Life is Not an Emergency

Life is not an emergency. Even if your guts are made of slinkys. paaselland / stock.xchng
Life is not an emergency. Even if your guts are made of slinkys. paaselland / stock.xchng

They are laminated and on my wall, two printables from Ann Voskamp’s blog, A Holy Experience.


I’m a reluctant Voskamp fan. If you’ve been reading this blog for oh, say, 10 minutes, you’ll note that our writing styles are wildly different and she is much more capable of deep thought on a regular basis than I! It’s that depth of character she has in her writing that brings me back, makes me chew on the thought, and ultimately changes my life.


If you haven’t read Voskamp’s book, 1,000 Gifts, I recommend you pick it up and put her suggestions into practice! This book literally changed my perspective on how to be thankful when I read it a year ago. It was through that book I found her website and the lists I have laminated and stuck to my wall above the antique secretary and below the chore chart.


10 Helps for Really Busy Moms and 10 Point Manifesto for Joyful Parenting. These are the two pages I will read on the days my brain isn’t clicking correctly and my temper is teetering out of control.


I’d like to share a few of these items with you, my take on what they look like in real life.


The first? Life is not an emergency. Life’s a gift. Just slow.


It’s incredibly difficult for me to sit still. I think I’ve always been this way – even my quiet, still times have been filled with speed-reading my way through a book.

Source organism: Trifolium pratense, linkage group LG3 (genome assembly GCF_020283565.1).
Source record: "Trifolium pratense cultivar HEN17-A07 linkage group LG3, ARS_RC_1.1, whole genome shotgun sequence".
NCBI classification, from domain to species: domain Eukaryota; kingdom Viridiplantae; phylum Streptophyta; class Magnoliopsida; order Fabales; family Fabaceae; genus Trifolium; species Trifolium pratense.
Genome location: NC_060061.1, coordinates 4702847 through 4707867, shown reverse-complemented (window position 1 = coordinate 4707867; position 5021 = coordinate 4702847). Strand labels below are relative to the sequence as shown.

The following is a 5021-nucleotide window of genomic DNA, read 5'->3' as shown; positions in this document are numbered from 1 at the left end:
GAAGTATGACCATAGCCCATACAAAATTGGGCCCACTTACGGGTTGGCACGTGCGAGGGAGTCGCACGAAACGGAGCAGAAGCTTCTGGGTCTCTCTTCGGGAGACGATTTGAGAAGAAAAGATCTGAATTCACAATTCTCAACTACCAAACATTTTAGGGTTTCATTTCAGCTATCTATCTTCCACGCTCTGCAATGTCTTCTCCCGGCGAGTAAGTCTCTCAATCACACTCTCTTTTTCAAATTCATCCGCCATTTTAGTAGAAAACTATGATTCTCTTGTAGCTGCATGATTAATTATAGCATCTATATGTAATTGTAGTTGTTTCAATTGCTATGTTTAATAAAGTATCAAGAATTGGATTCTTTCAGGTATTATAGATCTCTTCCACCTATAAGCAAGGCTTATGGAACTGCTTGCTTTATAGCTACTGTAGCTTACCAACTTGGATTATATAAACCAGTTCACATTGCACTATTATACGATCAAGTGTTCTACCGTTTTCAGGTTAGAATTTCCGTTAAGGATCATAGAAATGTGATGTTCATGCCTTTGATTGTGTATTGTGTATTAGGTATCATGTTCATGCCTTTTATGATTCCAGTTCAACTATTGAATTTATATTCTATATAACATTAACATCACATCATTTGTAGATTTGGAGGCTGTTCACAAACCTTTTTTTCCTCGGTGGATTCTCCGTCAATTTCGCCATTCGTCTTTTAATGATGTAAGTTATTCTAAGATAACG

This attitude tends to make me pretty productive, but it has also translated into an unhealthy habit — I get really frustrated when things don’t get done in an extremely efficient manner.


I view a lack of housekeeping mastery as a character flaw.


Being late for meetings is occasionally a cause to be frustrated to tears.


I’ve found myself being so task-oriented I don’t take the time to simply enjoy the simple things in life. I can be so focused on getting the next thing done I don’t stop to include the kids in the journey, leaving an exhausted, disconnected mama at the end of the day.


Why do I do this? Life is not an emergency.


Life is designed to be fully experienced. It’s not supposed to be lived with blazing red and blue lights and sirens. This daily breathing should not be a cause for stress.


I’m going to do my best to remember to Be Still. Breathe. Experience. Pray.


Do you find yourself rushing from one task to another as though it’s an emergency? What techniques do you use combat this attitude?


This post was originally published January 17, 2013 and is being recycled as part of the “I’ve Been Around” summer! Hope you enjoyed it and I’d love to hear your thoughts in the comments!


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One thought on “Life is Not an Emergency

  • January 18, 2013 at 9:17 am

    I am exactly the same way. Productivity drives me. Being on time is actually being late. I struggle to do things ‘with’ my kids because I can do it faster on my own. I suck at slowing down. Sometimes I get nervous that God is going to find a way to make me slow down. I don’t think I will like that.


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